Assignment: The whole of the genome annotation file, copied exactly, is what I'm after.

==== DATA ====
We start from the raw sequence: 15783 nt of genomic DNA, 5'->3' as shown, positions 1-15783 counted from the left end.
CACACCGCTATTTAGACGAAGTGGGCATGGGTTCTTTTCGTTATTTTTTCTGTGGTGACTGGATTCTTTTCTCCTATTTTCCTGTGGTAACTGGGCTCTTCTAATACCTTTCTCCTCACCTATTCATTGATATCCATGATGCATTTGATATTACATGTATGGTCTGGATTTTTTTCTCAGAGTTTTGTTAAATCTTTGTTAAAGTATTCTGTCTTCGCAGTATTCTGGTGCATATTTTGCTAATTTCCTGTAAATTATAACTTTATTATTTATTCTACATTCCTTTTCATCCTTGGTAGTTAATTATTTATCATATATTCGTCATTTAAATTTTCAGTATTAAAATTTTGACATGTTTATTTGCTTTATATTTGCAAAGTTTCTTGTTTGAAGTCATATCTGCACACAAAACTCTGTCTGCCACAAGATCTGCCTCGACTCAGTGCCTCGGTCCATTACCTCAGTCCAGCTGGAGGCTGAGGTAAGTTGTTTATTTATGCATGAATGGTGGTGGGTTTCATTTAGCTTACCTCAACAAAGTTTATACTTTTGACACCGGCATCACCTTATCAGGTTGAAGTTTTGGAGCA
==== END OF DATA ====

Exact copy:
We start from the raw sequence: 15783 nt of genomic DNA, 5'->3' as shown, positions 1-15783 counted from the left end.
CACACCGCTATTTAGACGAAGTGGGCATGGGTTCTTTTCGTTATTTTTTCTGTGGTGACTGGATTCTTTTCTCCTATTTTCCTGTGGTAACTGGGCTCTTCTAATACCTTTCTCCTCACCTATTCATTGATATCCATGATGCATTTGATATTACATGTATGGTCTGGATTTTTTTCTCAGAGTTTTGTTAAATCTTTGTTAAAGTATTCTGTCTTCGCAGTATTCTGGTGCATATTTTGCTAATTTCCTGTAAATTATAACTTTATTATTTATTCTACATTCCTTTTCATCCTTGGTAGTTAATTATTTATCATATATTCGTCATTTAAATTTTCAGTATTAAAATTTTGACATGTTTATTTGCTTTATATTTGCAAAGTTTCTTGTTTGAAGTCATATCTGCACACAAAACTCTGTCTGCCACAAGATCTGCCTCGACTCAGTGCCTCGGTCCATTACCTCAGTCCAGCTGGAGGCTGAGGTAAGTTGTTTATTTATGCATGAATGGTGGTGGGTTTCATTTAGCTTACCTCAACAAAGTTTATACTTTTGACACCGGCATCACCTTATCAGGTTGAAGTTTTGGAGCA